This sweetener is marketed under a number of trademark names, including Tropicana Slim, Equal, NutraSweet, and Canderel, and is an ingredient of approximately 6,000 consumer foods and beverages sold worldwide. It is commonly used in diet soft drinks, and is often provided as a table condiment. It is also used in some brands of chewable vitamin supplements and common in many sugar-free chewing gums. However, aspartame is not always suitable for baking because it often breaks down when heated and loses much of its sweetness. In the European Union, it is also known under the E number (additive code) E951. Aspartame is also one of the sugar substitutes used by people with diabetes.

investigateAspartame is a subject of a public controversy due to possible health risks, and has consequently lost market share in recent years to sucralose (Splenda).[2] See Aspartame controversy.

Tricalcium phosphate is a compound with formula Ca3(PO4)2. It is also known as calcium orthophosphate, tertiary calcium phosphate, tribasic calcium phosphate, or "bone ash" (calcium phosphate being one of the main combustion products of bone).

Tricalcium phosphate is used in powdered spices as an anti-caking agent.

Calcium phosphate is an important raw material for the production of phosphoric acid and fertilizers, for example in the Odda process.

Calcium phosphate is also a raising agent (food additives) E341. Is a mineral salt found in rocks and bones, it is used in cheese products.

It is also used as a nutritional supplement. There is some debate about the different bioavailabilities of the different calcium salts.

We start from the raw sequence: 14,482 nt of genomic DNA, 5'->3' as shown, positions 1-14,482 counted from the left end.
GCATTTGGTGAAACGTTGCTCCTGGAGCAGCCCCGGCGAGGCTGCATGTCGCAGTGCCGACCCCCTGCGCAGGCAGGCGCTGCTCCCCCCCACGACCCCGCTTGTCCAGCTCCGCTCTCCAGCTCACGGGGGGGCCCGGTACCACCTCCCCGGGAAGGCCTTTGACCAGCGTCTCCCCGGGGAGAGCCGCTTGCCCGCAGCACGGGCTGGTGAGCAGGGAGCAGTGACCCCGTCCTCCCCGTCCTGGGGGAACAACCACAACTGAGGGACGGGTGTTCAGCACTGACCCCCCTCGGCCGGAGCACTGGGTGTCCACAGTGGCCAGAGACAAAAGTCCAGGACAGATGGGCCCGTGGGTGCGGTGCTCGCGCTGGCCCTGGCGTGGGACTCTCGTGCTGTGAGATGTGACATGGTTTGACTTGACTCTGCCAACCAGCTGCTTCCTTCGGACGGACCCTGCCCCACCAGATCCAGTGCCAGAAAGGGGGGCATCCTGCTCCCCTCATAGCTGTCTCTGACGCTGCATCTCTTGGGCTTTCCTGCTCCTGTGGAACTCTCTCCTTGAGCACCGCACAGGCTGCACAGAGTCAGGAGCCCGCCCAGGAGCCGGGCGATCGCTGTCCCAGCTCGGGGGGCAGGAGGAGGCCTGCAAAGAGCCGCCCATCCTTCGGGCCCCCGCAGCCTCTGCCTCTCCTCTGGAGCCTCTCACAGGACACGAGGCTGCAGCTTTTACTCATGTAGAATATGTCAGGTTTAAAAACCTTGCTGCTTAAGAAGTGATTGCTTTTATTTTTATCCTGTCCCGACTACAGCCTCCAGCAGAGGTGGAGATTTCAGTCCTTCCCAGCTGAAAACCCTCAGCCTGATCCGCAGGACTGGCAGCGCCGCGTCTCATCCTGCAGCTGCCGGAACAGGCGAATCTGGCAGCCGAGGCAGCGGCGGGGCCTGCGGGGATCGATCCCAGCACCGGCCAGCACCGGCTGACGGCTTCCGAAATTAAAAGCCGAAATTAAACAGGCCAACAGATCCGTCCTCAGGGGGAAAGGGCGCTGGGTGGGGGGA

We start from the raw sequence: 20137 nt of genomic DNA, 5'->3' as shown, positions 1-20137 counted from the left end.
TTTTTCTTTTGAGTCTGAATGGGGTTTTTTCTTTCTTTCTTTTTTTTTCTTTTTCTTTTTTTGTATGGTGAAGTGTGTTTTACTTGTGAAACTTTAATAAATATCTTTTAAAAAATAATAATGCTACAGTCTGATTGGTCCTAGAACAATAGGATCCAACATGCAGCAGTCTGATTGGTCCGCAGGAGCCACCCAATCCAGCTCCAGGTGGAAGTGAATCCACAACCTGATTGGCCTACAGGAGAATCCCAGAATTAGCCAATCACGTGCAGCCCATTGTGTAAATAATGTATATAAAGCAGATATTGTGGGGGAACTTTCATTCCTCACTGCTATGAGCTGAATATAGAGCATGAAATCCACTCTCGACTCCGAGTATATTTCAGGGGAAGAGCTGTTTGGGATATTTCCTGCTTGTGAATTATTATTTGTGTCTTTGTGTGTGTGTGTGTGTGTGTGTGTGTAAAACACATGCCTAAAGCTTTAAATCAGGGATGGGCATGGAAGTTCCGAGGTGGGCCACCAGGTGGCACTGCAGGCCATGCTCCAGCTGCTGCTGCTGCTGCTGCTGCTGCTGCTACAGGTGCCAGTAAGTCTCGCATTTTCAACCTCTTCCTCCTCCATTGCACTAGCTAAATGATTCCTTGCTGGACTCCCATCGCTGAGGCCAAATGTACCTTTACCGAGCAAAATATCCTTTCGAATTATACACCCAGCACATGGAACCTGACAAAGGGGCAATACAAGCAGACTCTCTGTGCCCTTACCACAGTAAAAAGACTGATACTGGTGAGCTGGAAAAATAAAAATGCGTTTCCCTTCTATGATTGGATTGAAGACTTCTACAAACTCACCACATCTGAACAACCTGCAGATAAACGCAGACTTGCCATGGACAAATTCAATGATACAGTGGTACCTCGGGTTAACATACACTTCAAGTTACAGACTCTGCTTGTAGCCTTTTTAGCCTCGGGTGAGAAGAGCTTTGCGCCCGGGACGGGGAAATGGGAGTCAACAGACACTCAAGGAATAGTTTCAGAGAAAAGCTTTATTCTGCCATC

BHA http://www.cspinet.org/reports/chemcuisine.htm BUTYLATED HYDROXYANISOLE (BHA)
Antioxidant: Cereals, chewing gum, potato chips, vegetable oil.

BHA retards rancidity in fats, oils, and oil-containing foods. While some studies indicate it is safe, other studies demonstrate that it causes cancer in rats, mice, and hamsters. Those cancers are controversial because they occur in the forestomach, an organ that humans do not have. However, a chemical that causes cancer in at least one organ in three different species indicates that it might be carcinogenic in humans. That is why the U.S. Department of Health and Human Services considers BHA to be “reasonably anticipated to be a human carcinogen.” Nevertheless, the Food and Drug Administration still permits BHA to be used in foods. This synthetic chemical can be replaced by safer chemicals (e.g., vitamin E), safer processes (e.g., packing foods under nitrogen instead of air), or can simply be left out (many brands of oily foods, such as potato chips, don’t use any antioxidant).

Soy Lecithin is a soy based emulsifier. Emulsifiers are ingredients used to keep oils and other ingredients from separating for instance, an emulsifier is generally used to keep the chocolate and cocoa 0butter from separating in candy bars.


What do you think?


What are your conclusiions here? I'm thinking making my own iced tea is just not that hard. I want my family to have the health benefit of tea from this antioxidant rich beverage. Would you rather make iced with antioxidants or antioxidants from instant iced tea with chemicals added? A good place to buy tea leaves is Adagio Teas.

If you would rather not use instant iced tea products you will find recipes for ice tea on this site.

 

References:

http://www.sugar.org/consumers/sweet_by_nature.asp?id=277
http://en.wikipedia.org/wiki/Malic_acid
http://en.wikipedia.org/wiki/Aspartame
http://en.wikipedia.org/wiki/Tricalcium_phosphate
http://www.cspinet.org/reports/chemcuisine.htm (scroll to the explaination on BHA)
http://www.celestialseasonings.com/about/faqs.html#faqid429 Soy lecithin